A reason for sticking with Damages.

Although G came to Mad Men much later than me, thus allowing me to cherry-pick the most tolerable episodes from the dreary first few seasons, we’ve both turned sour on the series at about the same time. Actually, G got there first before I was willing to admit that the party was over. Midway through the most recent season, the sixth overall, I remember her asking ‘Where’s the advertising gone?’, which should have been enough of an alarm bell given that it’s the equivalent to Cheers forgetting to feature beer. For me, though, it was the sexual reunion of one of the series’ estranged couples that signalled the end of quality. Breaking a rule of good television established in Northern Exposure, it haphazardly thrust (in every sense of the word!) two characters together whose entire function was to carry the suggestion of romantic involvement without ever reaching that point. G turned to me the other day and said ‘I miss British TV’. I think it might be time to start offering a new product line.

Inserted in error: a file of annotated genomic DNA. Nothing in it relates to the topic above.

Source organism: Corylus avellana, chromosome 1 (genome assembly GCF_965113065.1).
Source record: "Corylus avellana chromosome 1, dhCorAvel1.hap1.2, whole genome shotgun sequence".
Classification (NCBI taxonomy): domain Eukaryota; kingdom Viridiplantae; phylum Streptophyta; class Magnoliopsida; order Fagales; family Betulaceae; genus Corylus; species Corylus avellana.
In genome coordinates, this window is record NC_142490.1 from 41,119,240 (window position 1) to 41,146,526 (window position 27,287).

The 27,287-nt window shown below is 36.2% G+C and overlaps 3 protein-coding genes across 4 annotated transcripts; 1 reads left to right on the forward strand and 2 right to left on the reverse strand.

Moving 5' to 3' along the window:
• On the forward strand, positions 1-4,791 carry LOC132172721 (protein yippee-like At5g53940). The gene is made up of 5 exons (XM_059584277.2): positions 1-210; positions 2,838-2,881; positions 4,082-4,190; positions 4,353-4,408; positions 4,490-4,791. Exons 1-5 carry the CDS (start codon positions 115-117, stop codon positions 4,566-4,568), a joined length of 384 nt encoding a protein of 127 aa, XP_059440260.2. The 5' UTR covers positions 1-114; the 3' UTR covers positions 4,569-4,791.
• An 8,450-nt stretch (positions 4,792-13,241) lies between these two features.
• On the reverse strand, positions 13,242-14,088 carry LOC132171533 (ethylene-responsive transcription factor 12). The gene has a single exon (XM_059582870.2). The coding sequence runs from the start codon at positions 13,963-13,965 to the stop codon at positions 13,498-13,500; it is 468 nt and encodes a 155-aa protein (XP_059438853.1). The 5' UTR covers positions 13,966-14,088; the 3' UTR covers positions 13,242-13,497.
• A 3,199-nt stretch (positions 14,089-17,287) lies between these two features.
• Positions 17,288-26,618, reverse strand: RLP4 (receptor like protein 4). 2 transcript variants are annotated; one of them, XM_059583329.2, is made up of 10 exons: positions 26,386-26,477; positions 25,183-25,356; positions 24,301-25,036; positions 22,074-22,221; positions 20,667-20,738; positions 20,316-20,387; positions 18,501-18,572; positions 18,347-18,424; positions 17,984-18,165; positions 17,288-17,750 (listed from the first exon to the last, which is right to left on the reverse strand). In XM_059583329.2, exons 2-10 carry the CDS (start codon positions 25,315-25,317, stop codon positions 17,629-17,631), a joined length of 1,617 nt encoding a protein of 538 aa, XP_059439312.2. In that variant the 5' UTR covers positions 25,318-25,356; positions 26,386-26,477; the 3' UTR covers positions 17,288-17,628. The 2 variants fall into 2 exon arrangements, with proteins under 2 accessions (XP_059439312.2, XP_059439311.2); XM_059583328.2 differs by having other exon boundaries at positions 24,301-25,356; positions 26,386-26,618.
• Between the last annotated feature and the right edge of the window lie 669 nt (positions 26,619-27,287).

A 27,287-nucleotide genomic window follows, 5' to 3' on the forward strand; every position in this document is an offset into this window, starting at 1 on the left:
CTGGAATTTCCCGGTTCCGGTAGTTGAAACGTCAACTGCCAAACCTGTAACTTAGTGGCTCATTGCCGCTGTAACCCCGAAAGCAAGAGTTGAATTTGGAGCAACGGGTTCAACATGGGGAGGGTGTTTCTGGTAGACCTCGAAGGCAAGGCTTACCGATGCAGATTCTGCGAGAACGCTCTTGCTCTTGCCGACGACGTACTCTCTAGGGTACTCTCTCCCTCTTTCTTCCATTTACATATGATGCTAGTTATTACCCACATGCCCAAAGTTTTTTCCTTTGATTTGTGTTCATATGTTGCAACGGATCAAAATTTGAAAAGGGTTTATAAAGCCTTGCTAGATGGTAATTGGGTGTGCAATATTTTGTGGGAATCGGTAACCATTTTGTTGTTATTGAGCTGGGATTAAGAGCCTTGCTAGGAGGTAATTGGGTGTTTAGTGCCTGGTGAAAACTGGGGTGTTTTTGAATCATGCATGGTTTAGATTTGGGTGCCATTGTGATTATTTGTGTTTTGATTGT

If you like these blog posts why not follow my new twitter account @tvinaword where I create new words to describe TV shows. Send your own and if I like them I’ll retweet them!